Plastic - USS Constitution - Revel (twice), Cutty Sark.

Unfinished - Plastic - HMS Victory - Heller, Sea Witch.

Member : Nautical Research Guild

 

 


#6
donrobinson

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This is very interesting. I would be interested to see how paintable it is. Have you tried turning it in a lathe yet? It might be a good medium for making cannons or real small dowels for axles and such or even belaying pins. Please keep us updated.


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#7
bear

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Ahoy Mates

 

Regarding wooden ship model contest's,who holds them and what are their rules?

As far as IPMS shows they used to be limited to only plastic models or some high percentage of plastic used in the model. The latest rules are stated as "material that is appropriate " which does not exempt wooden ship models.

 

Our local IPMS club changed their name from Oregon Historical Modelers Society  to Oregon Modelers Society since their are now more car builders and other types of modelers in the club. 

 

And I know that there are standards established for museums models.

 

Keith


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#8
Modeler12

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I will try to turn some of the Corian I have and see how small I can go (diameter). I also want to try other things like bending it (with a little heat?).

As far as I am concerned, ship modeling is just that and I don't call them 'wooden ship models'. Like I mentioned, there are beautiful museum quality models made out of ivory.
If you like to use wood for those parts made out of wood on the real ship, fine. But shouldn't you also be using steel for the cannons (not brass, although there were some, of course) and no plastic what so ever? Hemp should be used for the rigging, no synthetics, no nylon, of course. That I think is stretching things a bit too far B) .

 

For those interested, I will let you know about my machining experiments later on.


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Jay

 

Current build Cross Section USS Constitution  http://modelshipworl...s-constitution/

Finished USS Constitution:  http://modelshipworl...n-by-modeler12/

 

'A picture is worth a  . . . . .'      More is better . . . .


#9
donrobinson

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Looking forward to your results


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#10
mtaylor

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Jay,

 

Looks interesting.  I'm wondering about glue....?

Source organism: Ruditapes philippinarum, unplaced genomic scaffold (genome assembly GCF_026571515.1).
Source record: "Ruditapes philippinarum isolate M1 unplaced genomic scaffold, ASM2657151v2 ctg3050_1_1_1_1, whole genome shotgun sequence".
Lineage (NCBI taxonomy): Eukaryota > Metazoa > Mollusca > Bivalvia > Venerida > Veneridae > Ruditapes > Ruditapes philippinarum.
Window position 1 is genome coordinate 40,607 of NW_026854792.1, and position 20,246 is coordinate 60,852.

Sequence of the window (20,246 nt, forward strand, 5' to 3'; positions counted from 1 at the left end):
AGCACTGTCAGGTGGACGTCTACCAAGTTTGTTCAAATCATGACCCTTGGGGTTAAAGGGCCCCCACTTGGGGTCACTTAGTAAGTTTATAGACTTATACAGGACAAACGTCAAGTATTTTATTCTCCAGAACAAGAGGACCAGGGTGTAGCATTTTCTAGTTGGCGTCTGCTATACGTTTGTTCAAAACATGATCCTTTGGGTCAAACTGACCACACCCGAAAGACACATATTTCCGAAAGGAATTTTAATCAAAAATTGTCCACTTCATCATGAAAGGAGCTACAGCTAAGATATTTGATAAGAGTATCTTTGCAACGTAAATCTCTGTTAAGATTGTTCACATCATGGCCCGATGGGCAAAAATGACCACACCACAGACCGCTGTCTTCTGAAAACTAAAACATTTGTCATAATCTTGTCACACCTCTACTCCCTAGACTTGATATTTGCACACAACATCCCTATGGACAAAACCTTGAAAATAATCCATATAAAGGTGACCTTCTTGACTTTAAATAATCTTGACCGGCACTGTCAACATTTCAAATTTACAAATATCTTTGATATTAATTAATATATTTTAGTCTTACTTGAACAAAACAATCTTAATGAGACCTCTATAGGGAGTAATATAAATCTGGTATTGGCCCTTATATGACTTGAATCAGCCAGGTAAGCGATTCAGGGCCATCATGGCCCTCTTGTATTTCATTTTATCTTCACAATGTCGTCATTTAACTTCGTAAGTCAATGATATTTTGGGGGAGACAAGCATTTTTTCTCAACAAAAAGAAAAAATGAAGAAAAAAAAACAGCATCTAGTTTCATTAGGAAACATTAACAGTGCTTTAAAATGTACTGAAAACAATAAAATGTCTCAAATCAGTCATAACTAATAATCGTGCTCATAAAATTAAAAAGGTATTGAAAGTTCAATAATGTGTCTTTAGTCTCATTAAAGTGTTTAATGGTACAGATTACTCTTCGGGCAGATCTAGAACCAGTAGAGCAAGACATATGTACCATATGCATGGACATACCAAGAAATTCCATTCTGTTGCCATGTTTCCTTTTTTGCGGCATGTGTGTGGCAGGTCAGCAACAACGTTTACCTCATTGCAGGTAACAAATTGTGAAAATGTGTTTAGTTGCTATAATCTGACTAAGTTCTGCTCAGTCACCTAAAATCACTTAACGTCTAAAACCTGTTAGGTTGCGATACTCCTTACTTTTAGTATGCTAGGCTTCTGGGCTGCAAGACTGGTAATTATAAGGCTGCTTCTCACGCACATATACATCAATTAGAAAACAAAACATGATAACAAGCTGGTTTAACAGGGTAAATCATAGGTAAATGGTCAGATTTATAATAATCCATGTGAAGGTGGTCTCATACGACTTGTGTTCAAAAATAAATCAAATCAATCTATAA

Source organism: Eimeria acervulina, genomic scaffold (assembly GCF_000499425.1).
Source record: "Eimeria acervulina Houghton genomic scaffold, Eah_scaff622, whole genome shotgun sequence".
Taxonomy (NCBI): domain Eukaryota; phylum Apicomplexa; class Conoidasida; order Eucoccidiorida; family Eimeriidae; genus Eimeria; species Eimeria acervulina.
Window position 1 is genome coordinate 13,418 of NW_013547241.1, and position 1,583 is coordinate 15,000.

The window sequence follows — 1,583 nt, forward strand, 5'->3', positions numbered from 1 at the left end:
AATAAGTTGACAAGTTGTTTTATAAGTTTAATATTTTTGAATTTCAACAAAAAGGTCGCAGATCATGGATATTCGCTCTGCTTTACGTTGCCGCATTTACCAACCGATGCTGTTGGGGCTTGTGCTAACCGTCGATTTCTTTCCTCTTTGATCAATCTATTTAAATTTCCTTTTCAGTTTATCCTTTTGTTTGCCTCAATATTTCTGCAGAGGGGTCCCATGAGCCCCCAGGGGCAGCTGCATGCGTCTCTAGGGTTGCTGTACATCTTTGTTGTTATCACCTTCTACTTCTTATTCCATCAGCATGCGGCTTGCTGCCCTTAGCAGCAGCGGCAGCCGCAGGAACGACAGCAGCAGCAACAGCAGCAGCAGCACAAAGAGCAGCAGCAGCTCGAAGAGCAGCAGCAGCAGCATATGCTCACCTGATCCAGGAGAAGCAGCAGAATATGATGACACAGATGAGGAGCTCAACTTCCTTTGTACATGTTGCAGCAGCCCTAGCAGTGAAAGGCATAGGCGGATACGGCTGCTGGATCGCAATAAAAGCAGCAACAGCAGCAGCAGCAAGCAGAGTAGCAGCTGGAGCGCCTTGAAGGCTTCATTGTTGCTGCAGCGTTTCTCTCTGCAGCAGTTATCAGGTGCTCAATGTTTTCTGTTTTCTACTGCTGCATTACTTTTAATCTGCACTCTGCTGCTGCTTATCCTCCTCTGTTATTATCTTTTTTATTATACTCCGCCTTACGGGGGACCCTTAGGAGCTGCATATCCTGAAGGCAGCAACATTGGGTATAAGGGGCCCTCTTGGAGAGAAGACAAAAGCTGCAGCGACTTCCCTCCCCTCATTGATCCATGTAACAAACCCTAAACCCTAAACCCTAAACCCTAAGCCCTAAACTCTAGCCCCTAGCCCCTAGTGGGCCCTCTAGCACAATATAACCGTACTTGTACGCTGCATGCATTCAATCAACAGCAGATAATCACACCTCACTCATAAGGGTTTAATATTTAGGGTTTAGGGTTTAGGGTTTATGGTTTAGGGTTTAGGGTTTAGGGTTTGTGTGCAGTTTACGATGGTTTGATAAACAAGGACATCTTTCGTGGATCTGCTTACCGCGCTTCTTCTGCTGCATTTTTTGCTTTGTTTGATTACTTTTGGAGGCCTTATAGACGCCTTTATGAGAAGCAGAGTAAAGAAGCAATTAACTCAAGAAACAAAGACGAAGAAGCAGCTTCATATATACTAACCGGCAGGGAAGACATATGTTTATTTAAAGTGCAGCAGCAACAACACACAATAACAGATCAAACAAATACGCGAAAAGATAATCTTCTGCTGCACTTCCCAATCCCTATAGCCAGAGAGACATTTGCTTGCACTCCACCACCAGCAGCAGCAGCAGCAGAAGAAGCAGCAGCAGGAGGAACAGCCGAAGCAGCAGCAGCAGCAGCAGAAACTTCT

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Mark

"The shipwright is slow, but the wood is patient." - me


Current Build:

Licorne - 1755 from Hahn Plans (Scratch) Version 2.0

Past Builds:
Triton Cross-Section
USS Constellaton (kit bashed to 1854 Sloop of War (Gallery) Build Log
Wasa (Gallery)


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#11
S.Coleman

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What about the dust off that material when cutting/ sanding. Is that really harmful?
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Regards, Scott

Current build: 1:75 Friesland, Mamoli

Completed builds:
1:64 Rattlesnake, Mamoli
1:64 HMS Bounty, Mamoli
1:54 Adventure, Amati
1:80 King of the Mississippi, AL
1:64 Blue Shadow, Mamoli
1:64 Leida Dutch pleasure boat, Corel
1:60 HMS President Mantra, Sergal

Awaiting construction:
1:89 Hermione La Fayette AL
1:48 Perserverance, Modelers shipyard

#12
Modeler12

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Ok, more questions and that is good.

Let me mention what I have done today. It is with regards to earlier questions.

 

Painting Corian is no problem. Will it stick? That is the real question and I will find out tomorrow morning after the sample below has had a decent time to 'cure'. The top and bottom of the slab were 'as received' and the edges were machined (and in one case sanded by me). I''ll scratch the surfaces tomorrow.

corian 10.jpg

Can I cut strips? I used my large table saw and cut a slice off the slab. I didn't really care to set the thickness exactly, I just wanted to see how it cut and what the surface looked like. I found that it cut more uniformly than most woods. It was easy to lead it through the saw blade and the cut surface was just fine. The thickness ended up being 0.085 inches with a variation of +/- 0.002 inches along its length.

corian 11.jpg

Will it bend? Corian is impervious to most liquids and steam won't do diddily.